The common carp (Cyprinus Carpio) migrated into China either via trade or natural waterways. It’s not known when exactly when the carp were introduced to Japan, but it’s thought to have been through the transaction.
The common carp is an exceptional source of protein, so the rice farmers in the Niigata Prefecture began keeping them as a food staple for the long winter season. After the carp (Magoi) would reach 6 inches long, the rice farmers could capture and salt them so that they would endure the long winter season.
Around the mid-1800’s, some of the rice farmers began noticing that a number of the carp were mutating. Blotches of white and red were looking on them. They decided that it would be cool to keep out those ones and strain them. Pretty soon they’d developed different patterns. It’s amazing that these easy rice farmers were selectively breeding the carp to bring out amazing colors and patterns when at exactly the exact same time, the only real research happening was Gregor Mendel’s experiments with pea plants.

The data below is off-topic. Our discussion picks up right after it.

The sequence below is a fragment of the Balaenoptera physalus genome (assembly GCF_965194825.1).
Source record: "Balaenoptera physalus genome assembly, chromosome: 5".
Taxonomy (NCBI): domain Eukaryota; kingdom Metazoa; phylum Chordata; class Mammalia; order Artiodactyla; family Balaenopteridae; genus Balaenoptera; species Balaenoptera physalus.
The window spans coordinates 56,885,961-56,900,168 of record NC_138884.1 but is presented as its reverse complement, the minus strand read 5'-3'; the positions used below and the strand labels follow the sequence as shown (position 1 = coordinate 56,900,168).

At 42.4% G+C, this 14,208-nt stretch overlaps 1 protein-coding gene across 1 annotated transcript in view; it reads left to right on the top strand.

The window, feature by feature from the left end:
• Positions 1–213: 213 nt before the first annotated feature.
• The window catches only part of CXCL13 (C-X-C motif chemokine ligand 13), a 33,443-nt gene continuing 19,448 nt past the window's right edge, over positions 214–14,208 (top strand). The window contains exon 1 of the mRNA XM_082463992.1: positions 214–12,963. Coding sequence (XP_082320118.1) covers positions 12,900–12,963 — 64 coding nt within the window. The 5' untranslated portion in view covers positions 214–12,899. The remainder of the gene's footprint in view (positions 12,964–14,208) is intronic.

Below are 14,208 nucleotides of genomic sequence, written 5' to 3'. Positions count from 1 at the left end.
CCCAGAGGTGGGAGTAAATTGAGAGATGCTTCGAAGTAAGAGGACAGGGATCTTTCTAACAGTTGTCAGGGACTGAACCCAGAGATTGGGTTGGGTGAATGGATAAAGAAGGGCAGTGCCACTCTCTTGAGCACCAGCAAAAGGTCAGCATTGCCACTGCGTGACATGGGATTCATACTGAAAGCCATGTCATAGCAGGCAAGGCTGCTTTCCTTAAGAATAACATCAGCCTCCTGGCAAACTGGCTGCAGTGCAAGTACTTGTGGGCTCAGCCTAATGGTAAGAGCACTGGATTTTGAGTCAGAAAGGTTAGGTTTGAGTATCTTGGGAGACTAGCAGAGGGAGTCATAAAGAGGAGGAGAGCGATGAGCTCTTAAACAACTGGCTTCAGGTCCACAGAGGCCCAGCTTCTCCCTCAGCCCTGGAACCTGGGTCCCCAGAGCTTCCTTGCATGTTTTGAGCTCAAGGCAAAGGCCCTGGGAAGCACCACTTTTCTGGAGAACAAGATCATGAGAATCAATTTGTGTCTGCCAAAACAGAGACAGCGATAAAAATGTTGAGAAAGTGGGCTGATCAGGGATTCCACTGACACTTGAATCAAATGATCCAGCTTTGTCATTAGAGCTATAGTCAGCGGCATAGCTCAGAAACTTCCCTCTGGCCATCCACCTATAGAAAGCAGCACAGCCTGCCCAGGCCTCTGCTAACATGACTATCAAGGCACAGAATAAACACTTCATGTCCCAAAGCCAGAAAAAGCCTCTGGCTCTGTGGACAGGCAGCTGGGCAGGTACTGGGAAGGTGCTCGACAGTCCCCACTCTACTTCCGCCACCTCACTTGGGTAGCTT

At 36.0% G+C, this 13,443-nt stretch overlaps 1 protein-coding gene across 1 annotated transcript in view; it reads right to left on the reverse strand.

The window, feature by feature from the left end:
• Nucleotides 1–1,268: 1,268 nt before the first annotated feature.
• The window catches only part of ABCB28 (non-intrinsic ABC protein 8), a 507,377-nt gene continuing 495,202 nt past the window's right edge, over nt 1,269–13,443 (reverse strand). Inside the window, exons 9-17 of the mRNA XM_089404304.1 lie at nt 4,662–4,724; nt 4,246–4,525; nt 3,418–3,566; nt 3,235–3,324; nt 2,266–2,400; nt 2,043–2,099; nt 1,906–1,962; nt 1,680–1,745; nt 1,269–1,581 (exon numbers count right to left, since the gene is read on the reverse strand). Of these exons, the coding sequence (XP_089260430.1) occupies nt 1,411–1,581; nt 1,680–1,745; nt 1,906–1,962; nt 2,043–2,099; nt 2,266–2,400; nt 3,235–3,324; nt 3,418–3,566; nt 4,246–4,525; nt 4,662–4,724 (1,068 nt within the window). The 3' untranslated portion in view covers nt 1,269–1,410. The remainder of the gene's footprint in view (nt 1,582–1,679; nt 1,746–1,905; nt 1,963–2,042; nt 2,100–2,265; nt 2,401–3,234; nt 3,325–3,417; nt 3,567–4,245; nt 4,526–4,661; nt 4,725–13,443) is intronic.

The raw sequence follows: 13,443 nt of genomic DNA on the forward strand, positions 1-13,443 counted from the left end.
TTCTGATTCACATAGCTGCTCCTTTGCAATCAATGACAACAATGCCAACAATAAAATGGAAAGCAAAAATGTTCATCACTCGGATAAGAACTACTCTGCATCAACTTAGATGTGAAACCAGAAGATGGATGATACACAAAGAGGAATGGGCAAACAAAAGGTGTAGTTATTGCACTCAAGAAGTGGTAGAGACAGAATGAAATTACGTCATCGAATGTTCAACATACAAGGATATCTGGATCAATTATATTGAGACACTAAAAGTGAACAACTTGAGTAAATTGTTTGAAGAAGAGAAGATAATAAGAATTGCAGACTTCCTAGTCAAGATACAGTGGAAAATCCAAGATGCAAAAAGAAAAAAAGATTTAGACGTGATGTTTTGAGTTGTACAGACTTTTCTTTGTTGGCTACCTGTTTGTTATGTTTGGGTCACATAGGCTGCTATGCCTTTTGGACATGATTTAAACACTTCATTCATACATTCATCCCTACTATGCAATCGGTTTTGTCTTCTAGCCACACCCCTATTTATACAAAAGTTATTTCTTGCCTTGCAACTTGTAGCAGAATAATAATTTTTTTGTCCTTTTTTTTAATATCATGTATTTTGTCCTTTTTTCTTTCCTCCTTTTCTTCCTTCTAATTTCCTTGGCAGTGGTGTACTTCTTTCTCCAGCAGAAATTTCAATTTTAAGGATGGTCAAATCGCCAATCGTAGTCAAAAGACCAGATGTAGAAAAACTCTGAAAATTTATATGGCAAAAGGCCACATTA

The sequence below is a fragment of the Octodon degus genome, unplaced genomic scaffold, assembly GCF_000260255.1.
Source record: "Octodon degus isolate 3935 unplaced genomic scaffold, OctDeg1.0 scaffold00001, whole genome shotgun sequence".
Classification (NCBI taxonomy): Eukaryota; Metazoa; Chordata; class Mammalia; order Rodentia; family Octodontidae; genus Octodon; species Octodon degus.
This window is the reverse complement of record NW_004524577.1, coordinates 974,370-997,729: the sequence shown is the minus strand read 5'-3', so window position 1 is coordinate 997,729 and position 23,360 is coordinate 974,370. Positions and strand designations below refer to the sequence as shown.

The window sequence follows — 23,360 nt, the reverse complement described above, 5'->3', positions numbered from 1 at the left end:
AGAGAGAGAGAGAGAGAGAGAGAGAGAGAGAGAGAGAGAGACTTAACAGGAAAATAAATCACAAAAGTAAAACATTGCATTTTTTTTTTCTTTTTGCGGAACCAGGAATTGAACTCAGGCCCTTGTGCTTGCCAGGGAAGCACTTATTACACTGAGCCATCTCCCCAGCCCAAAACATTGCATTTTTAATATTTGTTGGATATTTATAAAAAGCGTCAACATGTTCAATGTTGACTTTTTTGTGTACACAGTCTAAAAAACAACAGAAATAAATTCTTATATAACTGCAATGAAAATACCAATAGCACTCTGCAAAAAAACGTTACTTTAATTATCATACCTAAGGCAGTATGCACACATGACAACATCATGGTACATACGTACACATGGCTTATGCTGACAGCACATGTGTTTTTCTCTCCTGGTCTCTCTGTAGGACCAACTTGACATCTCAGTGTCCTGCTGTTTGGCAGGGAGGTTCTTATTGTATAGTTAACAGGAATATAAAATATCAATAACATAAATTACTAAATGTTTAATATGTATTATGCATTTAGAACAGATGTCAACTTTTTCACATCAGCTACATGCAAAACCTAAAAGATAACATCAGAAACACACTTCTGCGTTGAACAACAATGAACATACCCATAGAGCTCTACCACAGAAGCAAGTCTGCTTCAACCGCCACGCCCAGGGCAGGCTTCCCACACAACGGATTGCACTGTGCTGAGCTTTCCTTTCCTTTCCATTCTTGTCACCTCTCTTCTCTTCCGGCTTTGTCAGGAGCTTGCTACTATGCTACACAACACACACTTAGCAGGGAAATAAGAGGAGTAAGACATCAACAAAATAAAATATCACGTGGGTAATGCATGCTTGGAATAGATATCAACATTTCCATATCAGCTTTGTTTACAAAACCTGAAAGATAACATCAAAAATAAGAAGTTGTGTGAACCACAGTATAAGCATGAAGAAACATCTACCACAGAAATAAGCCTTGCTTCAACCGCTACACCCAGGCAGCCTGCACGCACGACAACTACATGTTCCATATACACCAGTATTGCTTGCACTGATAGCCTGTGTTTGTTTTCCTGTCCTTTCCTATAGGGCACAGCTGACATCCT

People from all over Japan watched the “Living Jewels”. During the next few decades, dozens of new varieties seemed. The next major leap in Koi keeping was the production of plastic bags in the 1960’s. Koi might be shipped all around the world faithfully and without high loss.
Today, Koi are bred around the world, but most individuals agree that the best ones come directly in the Niigata Prefecture in Japan. Koi are among the most wanted cosmetic fish in the world. You may find Koi hobbyists in just about any country.